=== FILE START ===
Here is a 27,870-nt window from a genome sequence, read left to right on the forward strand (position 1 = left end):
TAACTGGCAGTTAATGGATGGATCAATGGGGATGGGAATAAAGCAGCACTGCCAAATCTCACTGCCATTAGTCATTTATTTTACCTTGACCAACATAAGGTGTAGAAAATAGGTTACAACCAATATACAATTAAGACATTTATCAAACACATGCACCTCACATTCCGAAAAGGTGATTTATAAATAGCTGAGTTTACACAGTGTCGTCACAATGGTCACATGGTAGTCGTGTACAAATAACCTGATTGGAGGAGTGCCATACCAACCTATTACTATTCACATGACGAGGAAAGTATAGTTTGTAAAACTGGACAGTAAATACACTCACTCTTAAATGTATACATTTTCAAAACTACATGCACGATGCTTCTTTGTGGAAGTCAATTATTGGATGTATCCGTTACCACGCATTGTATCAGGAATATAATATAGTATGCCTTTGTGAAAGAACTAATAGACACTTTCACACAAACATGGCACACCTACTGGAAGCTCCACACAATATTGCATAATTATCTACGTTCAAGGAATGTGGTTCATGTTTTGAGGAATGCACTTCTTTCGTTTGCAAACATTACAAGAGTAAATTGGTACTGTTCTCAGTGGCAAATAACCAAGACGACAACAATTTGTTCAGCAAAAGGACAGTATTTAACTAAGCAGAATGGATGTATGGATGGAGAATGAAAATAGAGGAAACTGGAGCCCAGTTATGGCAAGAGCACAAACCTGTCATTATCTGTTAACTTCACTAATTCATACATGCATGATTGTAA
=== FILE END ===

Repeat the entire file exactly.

Here is a 27,870-nt window from a genome sequence, read left to right on the forward strand (position 1 = left end):
TAACTGGCAGTTAATGGATGGATCAATGGGGATGGGAATAAAGCAGCACTGCCAAATCTCACTGCCATTAGTCATTTATTTTACCTTGACCAACATAAGGTGTAGAAAATAGGTTACAACCAATATACAATTAAGACATTTATCAAACACATGCACCTCACATTCCGAAAAGGTGATTTATAAATAGCTGAGTTTACACAGTGTCGTCACAATGGTCACATGGTAGTCGTGTACAAATAACCTGATTGGAGGAGTGCCATACCAACCTATTACTATTCACATGACGAGGAAAGTATAGTTTGTAAAACTGGACAGTAAATACACTCACTCTTAAATGTATACATTTTCAAAACTACATGCACGATGCTTCTTTGTGGAAGTCAATTATTGGATGTATCCGTTACCACGCATTGTATCAGGAATATAATATAGTATGCCTTTGTGAAAGAACTAATAGACACTTTCACACAAACATGGCACACCTACTGGAAGCTCCACACAATATTGCATAATTATCTACGTTCAAGGAATGTGGTTCATGTTTTGAGGAATGCACTTCTTTCGTTTGCAAACATTACAAGAGTAAATTGGTACTGTTCTCAGTGGCAAATAACCAAGACGACAACAATTTGTTCAGCAAAAGGACAGTATTTAACTAAGCAGAATGGATGTATGGATGGAGAATGAAAATAGAGGAAACTGGAGCCCAGTTATGGCAAGAGCACAAACCTGTCATTATCTGTTAACTTCACTAATTCATACATGCATGATTGTAA